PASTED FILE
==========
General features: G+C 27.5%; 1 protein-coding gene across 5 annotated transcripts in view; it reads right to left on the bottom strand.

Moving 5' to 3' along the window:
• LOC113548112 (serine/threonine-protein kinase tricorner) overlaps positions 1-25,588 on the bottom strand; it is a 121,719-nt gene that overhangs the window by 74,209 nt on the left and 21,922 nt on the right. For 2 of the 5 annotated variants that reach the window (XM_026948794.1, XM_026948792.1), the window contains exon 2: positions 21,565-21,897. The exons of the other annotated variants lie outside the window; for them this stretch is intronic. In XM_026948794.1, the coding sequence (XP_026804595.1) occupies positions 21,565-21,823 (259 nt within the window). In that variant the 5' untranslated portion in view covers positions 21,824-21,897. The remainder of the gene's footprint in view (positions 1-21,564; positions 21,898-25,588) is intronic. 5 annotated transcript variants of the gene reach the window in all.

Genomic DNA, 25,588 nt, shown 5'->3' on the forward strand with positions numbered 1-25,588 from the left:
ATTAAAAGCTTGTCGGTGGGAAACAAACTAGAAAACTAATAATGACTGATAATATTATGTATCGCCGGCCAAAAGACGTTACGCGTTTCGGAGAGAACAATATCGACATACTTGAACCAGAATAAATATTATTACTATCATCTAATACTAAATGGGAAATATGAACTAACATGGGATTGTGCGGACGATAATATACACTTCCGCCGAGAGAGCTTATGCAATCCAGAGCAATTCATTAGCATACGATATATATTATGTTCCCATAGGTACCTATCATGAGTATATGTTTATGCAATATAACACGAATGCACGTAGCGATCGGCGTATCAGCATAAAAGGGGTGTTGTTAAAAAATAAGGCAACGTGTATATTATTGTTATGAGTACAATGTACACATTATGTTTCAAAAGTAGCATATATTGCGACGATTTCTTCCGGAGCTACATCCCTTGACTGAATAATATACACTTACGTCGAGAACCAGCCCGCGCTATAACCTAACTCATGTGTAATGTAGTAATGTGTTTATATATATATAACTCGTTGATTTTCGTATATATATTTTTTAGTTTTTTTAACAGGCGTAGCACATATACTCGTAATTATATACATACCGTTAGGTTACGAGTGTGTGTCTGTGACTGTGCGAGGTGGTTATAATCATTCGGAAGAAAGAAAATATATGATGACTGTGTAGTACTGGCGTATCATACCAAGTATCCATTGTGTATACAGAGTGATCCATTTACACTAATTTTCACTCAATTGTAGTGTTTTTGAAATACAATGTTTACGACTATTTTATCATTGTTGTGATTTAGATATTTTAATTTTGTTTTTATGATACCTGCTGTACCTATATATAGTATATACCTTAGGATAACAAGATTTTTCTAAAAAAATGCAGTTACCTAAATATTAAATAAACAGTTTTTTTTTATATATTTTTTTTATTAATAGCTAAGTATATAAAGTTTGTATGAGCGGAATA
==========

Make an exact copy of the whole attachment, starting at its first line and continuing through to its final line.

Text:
General features: G+C 27.5%; 1 protein-coding gene across 5 annotated transcripts in view; it reads right to left on the bottom strand.

Moving 5' to 3' along the window:
• LOC113548112 (serine/threonine-protein kinase tricorner) overlaps positions 1-25,588 on the bottom strand; it is a 121,719-nt gene that overhangs the window by 74,209 nt on the left and 21,922 nt on the right. For 2 of the 5 annotated variants that reach the window (XM_026948794.1, XM_026948792.1), the window contains exon 2: positions 21,565-21,897. The exons of the other annotated variants lie outside the window; for them this stretch is intronic. In XM_026948794.1, the coding sequence (XP_026804595.1) occupies positions 21,565-21,823 (259 nt within the window). In that variant the 5' untranslated portion in view covers positions 21,824-21,897. The remainder of the gene's footprint in view (positions 1-21,564; positions 21,898-25,588) is intronic. 5 annotated transcript variants of the gene reach the window in all.

Genomic DNA, 25,588 nt, shown 5'->3' on the forward strand with positions numbered 1-25,588 from the left:
ATTAAAAGCTTGTCGGTGGGAAACAAACTAGAAAACTAATAATGACTGATAATATTATGTATCGCCGGCCAAAAGACGTTACGCGTTTCGGAGAGAACAATATCGACATACTTGAACCAGAATAAATATTATTACTATCATCTAATACTAAATGGGAAATATGAACTAACATGGGATTGTGCGGACGATAATATACACTTCCGCCGAGAGAGCTTATGCAATCCAGAGCAATTCATTAGCATACGATATATATTATGTTCCCATAGGTACCTATCATGAGTATATGTTTATGCAATATAACACGAATGCACGTAGCGATCGGCGTATCAGCATAAAAGGGGTGTTGTTAAAAAATAAGGCAACGTGTATATTATTGTTATGAGTACAATGTACACATTATGTTTCAAAAGTAGCATATATTGCGACGATTTCTTCCGGAGCTACATCCCTTGACTGAATAATATACACTTACGTCGAGAACCAGCCCGCGCTATAACCTAACTCATGTGTAATGTAGTAATGTGTTTATATATATATAACTCGTTGATTTTCGTATATATATTTTTTAGTTTTTTTAACAGGCGTAGCACATATACTCGTAATTATATACATACCGTTAGGTTACGAGTGTGTGTCTGTGACTGTGCGAGGTGGTTATAATCATTCGGAAGAAAGAAAATATATGATGACTGTGTAGTACTGGCGTATCATACCAAGTATCCATTGTGTATACAGAGTGATCCATTTACACTAATTTTCACTCAATTGTAGTGTTTTTGAAATACAATGTTTACGACTATTTTATCATTGTTGTGATTTAGATATTTTAATTTTGTTTTTATGATACCTGCTGTACCTATATATAGTATATACCTTAGGATAACAAGATTTTTCTAAAAAAATGCAGTTACCTAAATATTAAATAAACAGTTTTTTTTTATATATTTTTTTTATTAATAGCTAAGTATATAAAGTTTGTATGAGCGGAATA